Telstra network to be 5G-ready by the first half of 2019
Telstra has unveiled a number of new strategies as part of its Telstra22 plan, including its plan for 5G and creation of a new infrastructure business unit.
The three-year plan is comprised of four key pillars, which are:
To radically simplify its product offerings, eliminate customer pain points and create all digital experience
To establish a standalone infrastructure business to drive performance and set up optionality post the nbn rollout
To greatly simplify its structure and ways of working to empower its people and serve its customers
And to introduce an industry leading cost reduction programme and portfolio management
Speaking on the company roadmap, Telstra CEO, Andrew Penn, said: “We will take a bolder stance and use the disruption in the telecommunications industry to lead the market for the benefit of our customers, employees and shareholders. We have worked hard preparing Telstra for this market dynamic while ensuring we did not act precipitously. However, we are now at a tipping point where we must act more boldly if we are to continue to be the nation’s leading telecommunications company.”
While there is a feeling of hope and transformation, Penn also confirmed the loss of 8,000 jobs, including removing one in four executive and middle management roles to flatten the structure.
“We are creating a new Telstra that is able to continue to lead the market. In the future our workforce will be a smaller, knowledge-based one with a structure and way of working that is agile enough to deal with rapid change. This means that some roles will no longer be required, some will change and there will also be new ones created. We understand the impact this will have on our employees and once we make decisions on specific changes, we are committed to talking to impacted staff first and ensuring we support them through this period.”
On the topic of 5G Penn said “the network investments have been critical as Telstra builds capability in software-defined networking and prepares to lead the market and win in 5G. We will be network ready in the first half of FY19 with full rollout to capital cities, regional centres and other high demand areas by FY20”.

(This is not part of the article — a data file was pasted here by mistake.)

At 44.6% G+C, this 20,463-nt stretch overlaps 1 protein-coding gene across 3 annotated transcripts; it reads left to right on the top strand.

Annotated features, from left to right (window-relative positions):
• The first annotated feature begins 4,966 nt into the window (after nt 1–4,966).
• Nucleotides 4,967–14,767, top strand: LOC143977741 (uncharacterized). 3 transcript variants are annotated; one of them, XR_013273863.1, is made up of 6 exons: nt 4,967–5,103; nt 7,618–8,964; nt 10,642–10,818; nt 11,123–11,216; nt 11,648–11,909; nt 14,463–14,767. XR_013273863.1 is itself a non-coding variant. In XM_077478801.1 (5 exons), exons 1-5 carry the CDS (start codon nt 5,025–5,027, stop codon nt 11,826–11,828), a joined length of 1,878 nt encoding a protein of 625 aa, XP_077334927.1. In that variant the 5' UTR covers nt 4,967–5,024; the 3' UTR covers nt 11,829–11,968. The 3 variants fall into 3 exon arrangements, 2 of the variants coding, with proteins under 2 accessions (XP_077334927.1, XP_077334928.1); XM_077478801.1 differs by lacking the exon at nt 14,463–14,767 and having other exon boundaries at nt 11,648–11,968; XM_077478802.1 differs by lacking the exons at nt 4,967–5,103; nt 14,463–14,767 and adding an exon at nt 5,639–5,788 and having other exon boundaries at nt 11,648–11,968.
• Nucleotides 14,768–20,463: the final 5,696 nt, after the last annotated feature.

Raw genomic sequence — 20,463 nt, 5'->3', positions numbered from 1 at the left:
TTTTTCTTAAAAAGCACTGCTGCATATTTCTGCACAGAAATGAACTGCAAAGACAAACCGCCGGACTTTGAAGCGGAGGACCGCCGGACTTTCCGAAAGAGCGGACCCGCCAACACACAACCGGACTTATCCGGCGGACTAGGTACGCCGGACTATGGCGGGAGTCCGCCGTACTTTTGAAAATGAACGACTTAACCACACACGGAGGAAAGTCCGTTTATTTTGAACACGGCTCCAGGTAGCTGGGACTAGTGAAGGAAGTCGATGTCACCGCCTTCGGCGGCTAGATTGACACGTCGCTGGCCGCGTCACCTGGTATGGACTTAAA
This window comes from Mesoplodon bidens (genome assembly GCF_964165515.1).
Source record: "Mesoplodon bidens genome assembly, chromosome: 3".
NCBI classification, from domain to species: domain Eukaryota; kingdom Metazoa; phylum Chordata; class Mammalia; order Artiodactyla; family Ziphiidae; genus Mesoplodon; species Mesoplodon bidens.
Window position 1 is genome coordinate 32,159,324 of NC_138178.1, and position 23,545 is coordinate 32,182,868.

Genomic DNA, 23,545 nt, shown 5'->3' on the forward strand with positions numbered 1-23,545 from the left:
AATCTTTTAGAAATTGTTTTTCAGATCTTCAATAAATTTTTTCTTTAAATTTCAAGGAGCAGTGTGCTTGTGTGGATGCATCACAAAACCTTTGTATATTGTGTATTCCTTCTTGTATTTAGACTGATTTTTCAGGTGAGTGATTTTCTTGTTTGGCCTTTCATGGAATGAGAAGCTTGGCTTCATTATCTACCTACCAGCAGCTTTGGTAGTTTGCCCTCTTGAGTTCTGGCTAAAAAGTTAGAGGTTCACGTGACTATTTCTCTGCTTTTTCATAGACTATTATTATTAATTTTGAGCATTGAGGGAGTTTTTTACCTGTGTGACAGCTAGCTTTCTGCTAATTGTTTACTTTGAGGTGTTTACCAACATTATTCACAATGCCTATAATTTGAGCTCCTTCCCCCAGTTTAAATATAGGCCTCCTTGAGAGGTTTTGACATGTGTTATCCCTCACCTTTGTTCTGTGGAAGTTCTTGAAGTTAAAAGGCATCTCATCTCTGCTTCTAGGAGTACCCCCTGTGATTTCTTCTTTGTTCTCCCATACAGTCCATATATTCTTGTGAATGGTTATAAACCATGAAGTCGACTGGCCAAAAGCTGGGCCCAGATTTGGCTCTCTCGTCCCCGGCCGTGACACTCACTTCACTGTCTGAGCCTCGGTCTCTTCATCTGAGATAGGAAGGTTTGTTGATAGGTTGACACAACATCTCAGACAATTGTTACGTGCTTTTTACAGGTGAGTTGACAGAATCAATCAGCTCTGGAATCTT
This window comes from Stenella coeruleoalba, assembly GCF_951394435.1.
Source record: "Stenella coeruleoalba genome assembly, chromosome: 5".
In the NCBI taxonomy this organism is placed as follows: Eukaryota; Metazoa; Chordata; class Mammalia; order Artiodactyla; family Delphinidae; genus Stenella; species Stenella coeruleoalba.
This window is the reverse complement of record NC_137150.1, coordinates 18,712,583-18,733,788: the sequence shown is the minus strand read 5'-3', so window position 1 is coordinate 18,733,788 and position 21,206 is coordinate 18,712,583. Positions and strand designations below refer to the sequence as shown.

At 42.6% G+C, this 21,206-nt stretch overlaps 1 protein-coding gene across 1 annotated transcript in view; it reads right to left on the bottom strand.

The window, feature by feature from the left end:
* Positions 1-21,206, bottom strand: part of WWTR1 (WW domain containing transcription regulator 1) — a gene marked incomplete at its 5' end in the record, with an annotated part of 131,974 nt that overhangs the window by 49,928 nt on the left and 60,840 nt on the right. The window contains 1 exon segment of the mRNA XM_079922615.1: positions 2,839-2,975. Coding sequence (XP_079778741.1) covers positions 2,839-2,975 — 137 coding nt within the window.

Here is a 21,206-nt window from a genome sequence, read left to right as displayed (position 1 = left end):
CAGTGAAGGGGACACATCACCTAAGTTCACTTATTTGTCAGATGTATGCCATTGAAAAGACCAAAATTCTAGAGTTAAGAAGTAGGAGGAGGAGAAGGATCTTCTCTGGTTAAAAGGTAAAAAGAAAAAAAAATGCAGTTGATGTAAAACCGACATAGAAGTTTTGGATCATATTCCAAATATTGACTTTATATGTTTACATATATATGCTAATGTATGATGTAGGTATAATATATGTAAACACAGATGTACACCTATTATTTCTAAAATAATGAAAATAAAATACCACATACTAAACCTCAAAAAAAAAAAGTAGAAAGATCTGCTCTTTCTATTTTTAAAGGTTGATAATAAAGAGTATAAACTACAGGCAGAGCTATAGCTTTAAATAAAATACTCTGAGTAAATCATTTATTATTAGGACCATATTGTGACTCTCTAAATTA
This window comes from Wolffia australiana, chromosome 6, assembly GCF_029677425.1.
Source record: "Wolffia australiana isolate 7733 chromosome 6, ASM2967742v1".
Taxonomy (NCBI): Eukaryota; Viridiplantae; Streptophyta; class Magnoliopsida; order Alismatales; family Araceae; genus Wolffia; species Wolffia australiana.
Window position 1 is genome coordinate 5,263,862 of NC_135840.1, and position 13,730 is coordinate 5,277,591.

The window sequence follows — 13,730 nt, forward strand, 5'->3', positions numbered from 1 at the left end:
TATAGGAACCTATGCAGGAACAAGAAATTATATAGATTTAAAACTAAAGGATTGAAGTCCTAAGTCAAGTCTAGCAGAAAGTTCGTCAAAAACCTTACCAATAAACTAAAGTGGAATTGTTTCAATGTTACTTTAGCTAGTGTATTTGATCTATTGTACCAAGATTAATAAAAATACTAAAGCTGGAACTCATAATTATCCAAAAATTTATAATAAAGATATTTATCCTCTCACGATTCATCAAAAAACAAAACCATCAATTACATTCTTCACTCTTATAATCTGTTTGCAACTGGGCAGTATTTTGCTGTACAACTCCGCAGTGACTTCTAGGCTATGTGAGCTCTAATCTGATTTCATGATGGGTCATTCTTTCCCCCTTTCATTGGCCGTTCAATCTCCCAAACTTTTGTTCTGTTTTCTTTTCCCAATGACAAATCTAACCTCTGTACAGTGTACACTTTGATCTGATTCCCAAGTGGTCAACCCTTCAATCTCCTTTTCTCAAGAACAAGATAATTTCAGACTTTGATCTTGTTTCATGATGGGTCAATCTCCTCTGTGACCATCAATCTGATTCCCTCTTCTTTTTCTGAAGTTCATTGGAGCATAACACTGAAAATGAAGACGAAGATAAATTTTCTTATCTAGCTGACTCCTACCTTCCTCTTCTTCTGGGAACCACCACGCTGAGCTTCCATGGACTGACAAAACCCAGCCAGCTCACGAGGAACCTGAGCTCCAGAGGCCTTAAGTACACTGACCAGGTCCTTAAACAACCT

Digging down into the specifics of the four pillars, the first on radically simplifying its product offerings, eliminate customer pain points and create all digital experience, Telstra says it will simplify its products by getting rid of more than 1,800 consumer and small business plans and instead introducing 20 core plans supported by a digital service that simplifies the entire process. The process will start next month, with all customers being moved to the new product range by 30 June 2021.
As for pillar two, which will establish a standalone infrastructure business to drive performance and set up optionality post the nbn rollout, effective from 1 July, Telstra will create a wholly owned standalone infrastructure business unit called InfraCo. It will have its own CEO reporting to Penn.
“As technology innovation is increasingly relying on connectivity, the role of telecommunications infrastructure is becoming more important. There is virtually no technological innovation happening today that does not rely on a high quality, reliable, safe and secure telecommunications network. In this world our infrastructure assets are becoming more valuable. By creating a new infrastructure focused business unit we will better optimise and manage these assets,” explained Penn.
The third pillar of greatly simplifying its structure and ways of working to empower its people and serve its customers, the company says it will implement a new streamlined operating model and organisational structure to be announced in July.
And the fourth pillar to introduce an industry leading cost reduction programme and portfolio management, has been in the works for a number of years according to Telstra. The company says two years ago it began narrowing its strategy to ensure all new growth investments were more closely focused on offerings close to the core of the business. It has also avoided consumer opportunities. The company will monetise assets of up to $2 billion over the next two years to strengthen the balance sheet. It is also increasing its target for its productivity program by a further $1 billion to reduce underlying core fixed costs by $2.5 billion by 2022.